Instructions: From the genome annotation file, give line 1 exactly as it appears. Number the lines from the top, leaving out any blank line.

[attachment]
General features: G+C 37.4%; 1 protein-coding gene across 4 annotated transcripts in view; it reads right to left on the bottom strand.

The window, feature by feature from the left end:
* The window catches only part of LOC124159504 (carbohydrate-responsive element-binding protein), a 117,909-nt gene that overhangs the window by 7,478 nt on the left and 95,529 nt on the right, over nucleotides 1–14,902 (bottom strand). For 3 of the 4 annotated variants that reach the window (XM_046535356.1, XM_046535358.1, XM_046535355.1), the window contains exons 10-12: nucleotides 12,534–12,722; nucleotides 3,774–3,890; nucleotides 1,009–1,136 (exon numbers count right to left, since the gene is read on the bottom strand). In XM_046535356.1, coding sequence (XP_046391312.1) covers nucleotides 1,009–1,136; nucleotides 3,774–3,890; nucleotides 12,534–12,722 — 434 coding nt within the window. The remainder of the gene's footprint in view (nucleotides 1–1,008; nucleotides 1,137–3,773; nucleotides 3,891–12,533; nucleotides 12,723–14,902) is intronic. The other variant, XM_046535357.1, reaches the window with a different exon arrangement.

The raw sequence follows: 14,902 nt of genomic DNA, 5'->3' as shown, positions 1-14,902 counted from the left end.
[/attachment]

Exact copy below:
General features: G+C 37.4%; 1 protein-coding gene across 4 annotated transcripts in view; it reads right to left on the bottom strand.